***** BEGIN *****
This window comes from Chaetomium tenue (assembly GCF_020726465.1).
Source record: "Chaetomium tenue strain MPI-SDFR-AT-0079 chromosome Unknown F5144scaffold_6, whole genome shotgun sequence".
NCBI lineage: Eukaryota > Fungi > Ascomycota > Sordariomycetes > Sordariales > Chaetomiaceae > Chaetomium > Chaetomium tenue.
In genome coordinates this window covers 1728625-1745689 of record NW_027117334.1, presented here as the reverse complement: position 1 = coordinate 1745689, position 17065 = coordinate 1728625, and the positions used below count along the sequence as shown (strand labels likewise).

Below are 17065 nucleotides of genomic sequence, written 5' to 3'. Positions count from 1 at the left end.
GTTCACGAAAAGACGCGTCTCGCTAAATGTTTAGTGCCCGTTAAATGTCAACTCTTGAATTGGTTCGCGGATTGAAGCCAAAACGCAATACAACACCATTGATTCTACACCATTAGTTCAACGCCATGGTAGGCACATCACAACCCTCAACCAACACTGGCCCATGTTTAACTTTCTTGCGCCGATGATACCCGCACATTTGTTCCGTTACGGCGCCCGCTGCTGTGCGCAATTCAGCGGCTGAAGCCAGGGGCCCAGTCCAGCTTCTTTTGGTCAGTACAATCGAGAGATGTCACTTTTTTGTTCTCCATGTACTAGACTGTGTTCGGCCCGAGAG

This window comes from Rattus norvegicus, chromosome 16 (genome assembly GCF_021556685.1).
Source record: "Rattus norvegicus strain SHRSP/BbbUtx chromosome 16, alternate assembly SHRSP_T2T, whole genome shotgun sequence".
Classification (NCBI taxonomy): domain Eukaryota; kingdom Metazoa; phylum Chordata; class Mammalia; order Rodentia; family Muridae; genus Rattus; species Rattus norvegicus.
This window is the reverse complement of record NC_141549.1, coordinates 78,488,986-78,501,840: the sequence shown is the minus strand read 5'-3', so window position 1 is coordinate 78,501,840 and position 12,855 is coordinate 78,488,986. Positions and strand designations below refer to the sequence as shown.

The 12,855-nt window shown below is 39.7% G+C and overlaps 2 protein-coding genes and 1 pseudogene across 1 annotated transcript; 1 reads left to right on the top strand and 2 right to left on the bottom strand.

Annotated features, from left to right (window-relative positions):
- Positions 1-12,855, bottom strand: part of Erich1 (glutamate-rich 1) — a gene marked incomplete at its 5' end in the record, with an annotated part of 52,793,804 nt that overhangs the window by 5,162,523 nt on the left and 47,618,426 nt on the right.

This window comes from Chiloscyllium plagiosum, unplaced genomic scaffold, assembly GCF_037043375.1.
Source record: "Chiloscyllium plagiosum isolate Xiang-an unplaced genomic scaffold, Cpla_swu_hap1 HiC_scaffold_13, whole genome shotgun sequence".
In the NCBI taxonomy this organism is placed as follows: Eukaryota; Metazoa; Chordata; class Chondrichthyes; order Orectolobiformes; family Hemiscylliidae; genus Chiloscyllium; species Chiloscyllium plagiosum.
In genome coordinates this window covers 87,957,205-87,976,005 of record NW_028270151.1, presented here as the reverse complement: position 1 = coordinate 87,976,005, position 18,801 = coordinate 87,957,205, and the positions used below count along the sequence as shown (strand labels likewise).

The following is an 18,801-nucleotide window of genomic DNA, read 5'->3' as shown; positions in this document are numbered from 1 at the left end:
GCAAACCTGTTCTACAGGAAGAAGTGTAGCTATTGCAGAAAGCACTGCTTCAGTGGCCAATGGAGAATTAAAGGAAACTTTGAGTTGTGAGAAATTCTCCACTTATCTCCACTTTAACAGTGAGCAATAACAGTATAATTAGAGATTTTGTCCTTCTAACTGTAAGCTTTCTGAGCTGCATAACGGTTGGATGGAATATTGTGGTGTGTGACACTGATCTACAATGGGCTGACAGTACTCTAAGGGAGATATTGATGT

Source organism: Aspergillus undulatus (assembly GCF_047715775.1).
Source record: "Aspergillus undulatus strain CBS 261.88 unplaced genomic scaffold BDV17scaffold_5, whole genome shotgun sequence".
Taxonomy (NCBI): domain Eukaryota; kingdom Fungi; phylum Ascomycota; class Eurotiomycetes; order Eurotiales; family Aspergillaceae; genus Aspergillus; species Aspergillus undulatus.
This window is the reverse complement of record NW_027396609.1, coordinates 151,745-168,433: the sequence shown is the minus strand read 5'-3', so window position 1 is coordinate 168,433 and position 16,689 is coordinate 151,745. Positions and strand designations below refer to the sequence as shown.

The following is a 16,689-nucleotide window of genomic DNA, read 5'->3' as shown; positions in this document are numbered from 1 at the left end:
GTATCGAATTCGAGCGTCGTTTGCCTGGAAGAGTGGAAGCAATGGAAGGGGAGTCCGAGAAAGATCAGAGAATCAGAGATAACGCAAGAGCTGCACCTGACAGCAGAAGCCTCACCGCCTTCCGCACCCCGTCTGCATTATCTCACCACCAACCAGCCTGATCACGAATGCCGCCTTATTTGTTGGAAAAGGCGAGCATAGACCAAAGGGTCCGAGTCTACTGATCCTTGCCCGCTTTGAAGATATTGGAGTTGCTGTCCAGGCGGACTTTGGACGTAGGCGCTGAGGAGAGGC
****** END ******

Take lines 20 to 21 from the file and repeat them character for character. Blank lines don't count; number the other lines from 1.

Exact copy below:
Source organism: Aspergillus undulatus (assembly GCF_047715775.1).
Source record: "Aspergillus undulatus strain CBS 261.88 unplaced genomic scaffold BDV17scaffold_5, whole genome shotgun sequence".